Functional programming language based on the lambda calculus.
Functional programming is a programming paradigm that treats computation as the evaluation of mathematical functions and avoids changing-state and mutable data. This unit provides an overview of functional programming languages and a deep dive into select languages that support this paradigm.
Functional programming languages are designed on the concept of mathematical functions that use conditional expressions and recursion to perform computation. They emphasize the application of functions, in contrast to the imperative programming style, which emphasizes changes in state.
Functional programming languages are categorized into pure and impure functional languages. Pure functional languages do not allow side-effects, whereas impure functional languages allow side-effects.
Lisp, developed in the late 1950s, is one of the oldest high-level programming languages and the first choice for many when it comes to functional programming. Lisp is known for its unique syntax where code and data are written in the same way. It supports a wide range of programming paradigms, including functional programming.
Haskell is a standardized, general-purpose, purely functional programming language, with non-strict semantics and strong static typing. It is named after Haskell Curry, a logician who contributed significantly to the development of combinatory logic, a concept used heavily in functional programming.
Erlang is a functional, concurrent, general-purpose programming language and runtime system. It was designed by Ericsson to support distributed, fault-tolerant, soft-real-time, non-stop applications. It supports hot swapping, allowing code to be changed without stopping the system.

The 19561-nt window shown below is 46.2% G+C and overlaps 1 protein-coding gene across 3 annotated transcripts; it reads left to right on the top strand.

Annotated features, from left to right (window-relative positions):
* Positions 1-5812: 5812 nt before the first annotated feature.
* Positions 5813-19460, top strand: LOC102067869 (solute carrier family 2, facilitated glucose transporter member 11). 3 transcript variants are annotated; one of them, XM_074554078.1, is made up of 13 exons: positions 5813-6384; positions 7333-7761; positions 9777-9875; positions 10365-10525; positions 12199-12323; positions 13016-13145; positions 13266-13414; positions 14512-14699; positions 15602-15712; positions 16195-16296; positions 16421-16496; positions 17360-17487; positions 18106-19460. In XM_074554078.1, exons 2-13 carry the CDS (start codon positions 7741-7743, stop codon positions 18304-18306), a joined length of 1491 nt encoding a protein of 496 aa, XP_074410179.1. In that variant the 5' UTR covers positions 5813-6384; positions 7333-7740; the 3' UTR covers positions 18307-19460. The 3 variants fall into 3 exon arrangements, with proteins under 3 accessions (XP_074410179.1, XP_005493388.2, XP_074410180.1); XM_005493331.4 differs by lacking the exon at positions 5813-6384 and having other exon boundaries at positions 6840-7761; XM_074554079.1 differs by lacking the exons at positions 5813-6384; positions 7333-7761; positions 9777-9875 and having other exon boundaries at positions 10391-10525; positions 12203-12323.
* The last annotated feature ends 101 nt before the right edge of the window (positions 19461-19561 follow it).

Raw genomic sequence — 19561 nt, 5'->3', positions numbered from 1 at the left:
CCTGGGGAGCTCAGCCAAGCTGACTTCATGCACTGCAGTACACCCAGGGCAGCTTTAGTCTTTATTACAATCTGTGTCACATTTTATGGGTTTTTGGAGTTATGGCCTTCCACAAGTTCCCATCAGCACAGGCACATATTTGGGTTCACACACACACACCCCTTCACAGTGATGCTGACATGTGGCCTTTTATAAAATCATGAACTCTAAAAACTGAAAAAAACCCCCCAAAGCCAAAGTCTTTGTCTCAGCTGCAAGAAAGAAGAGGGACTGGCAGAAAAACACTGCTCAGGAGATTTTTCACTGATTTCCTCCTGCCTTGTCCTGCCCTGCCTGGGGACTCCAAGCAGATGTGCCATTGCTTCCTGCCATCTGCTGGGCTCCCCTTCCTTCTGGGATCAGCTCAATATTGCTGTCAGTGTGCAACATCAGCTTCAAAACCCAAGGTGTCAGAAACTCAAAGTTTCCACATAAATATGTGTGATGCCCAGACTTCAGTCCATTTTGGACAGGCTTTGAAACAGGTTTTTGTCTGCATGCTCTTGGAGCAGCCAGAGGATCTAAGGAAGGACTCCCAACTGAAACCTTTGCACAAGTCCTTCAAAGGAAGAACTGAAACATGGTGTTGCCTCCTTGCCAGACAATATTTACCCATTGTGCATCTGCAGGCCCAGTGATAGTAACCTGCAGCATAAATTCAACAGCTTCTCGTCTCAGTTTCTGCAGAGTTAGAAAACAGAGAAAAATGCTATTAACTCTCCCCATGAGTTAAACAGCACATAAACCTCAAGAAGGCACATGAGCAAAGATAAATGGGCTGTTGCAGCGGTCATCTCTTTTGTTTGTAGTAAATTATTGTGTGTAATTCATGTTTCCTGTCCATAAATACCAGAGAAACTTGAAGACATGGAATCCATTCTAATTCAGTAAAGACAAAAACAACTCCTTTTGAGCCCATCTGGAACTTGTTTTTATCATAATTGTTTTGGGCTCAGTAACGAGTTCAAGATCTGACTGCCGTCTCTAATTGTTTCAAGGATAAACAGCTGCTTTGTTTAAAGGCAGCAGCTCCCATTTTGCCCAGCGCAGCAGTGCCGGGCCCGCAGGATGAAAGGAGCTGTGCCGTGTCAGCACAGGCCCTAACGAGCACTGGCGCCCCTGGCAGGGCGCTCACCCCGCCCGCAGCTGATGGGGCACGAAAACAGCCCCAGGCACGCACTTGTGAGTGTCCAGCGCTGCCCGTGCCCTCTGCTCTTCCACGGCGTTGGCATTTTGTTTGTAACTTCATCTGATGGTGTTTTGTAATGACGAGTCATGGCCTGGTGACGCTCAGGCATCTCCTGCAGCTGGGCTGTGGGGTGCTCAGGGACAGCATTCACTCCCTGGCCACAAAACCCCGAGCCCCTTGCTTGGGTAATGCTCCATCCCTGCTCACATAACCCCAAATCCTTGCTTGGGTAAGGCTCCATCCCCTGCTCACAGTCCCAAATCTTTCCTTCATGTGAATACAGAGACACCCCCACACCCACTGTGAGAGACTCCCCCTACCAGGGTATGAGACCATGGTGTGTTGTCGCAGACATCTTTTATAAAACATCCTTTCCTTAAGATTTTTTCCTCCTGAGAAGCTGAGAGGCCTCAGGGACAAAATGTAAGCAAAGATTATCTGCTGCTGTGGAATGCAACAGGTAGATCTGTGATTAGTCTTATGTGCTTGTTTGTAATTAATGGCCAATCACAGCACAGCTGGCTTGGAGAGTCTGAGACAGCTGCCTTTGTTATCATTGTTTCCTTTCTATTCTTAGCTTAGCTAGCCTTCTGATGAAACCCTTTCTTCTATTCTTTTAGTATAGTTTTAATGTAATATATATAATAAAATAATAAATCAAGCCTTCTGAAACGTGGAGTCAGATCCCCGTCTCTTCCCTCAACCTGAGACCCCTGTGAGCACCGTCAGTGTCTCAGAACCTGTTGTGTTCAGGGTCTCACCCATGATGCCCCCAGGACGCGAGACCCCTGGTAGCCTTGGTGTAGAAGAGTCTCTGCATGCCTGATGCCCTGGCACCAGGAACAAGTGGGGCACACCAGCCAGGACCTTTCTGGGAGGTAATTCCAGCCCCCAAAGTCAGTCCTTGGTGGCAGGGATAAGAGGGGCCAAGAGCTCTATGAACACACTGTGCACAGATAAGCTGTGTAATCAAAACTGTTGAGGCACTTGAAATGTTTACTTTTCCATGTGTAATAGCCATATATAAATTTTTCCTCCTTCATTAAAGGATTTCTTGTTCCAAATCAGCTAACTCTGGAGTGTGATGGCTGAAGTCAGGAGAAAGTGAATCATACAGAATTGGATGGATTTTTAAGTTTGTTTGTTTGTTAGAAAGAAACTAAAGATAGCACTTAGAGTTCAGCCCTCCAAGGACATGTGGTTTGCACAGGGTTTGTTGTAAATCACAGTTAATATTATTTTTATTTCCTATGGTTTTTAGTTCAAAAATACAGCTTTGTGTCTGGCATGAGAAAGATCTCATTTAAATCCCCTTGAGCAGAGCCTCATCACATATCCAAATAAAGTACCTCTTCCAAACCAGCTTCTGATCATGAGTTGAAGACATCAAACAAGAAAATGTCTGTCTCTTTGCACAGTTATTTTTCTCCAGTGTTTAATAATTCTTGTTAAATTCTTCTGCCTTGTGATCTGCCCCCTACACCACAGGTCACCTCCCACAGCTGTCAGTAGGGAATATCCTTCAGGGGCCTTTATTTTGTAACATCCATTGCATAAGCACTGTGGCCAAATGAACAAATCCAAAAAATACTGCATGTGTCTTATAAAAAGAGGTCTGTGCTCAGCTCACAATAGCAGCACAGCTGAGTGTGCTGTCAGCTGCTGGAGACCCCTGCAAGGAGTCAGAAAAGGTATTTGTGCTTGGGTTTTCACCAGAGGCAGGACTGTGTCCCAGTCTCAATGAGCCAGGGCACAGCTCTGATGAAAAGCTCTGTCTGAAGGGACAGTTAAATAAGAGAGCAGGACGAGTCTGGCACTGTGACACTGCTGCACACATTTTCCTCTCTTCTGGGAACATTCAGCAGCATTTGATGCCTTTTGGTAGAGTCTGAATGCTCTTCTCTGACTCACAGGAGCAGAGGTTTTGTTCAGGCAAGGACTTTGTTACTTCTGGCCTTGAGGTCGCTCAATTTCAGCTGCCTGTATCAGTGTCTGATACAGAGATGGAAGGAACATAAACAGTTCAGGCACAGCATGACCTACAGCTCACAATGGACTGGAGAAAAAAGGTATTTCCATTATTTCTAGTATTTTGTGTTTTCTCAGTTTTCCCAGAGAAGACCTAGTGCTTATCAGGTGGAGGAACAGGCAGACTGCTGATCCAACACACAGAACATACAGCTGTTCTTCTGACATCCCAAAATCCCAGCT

Scala is a modern multi-paradigm programming language designed to express common programming patterns in a concise, elegant, and type-safe way. It smoothly integrates features of object-oriented and functional languages, enabling programmers to be more productive.
Clojure is a robust, practical, and fast programming language with a set of useful features that together form a simple, coherent, and powerful tool. It is a dialect of Lisp and emphasizes functional programming.
While all functional programming languages share some characteristics, they also have unique features that set them apart. For instance, Lisp is known for its macro system, which allows programmers to create new syntax and language constructs. Haskell, on the other hand, is known for its strong static typing and purity, which can prevent side-effects. Erlang is recognized for its concurrency and fault-tolerance, making it ideal for telecommunication systems. Scala combines object-oriented and functional programming, making it a versatile choice. Clojure, being a dialect of Lisp, offers the power of Lisp with the convenience of running on the Java Virtual Machine (JVM).
In conclusion, the choice of a functional programming language depends on the specific requirements of the project, the features of the language, and the preference of the development team.
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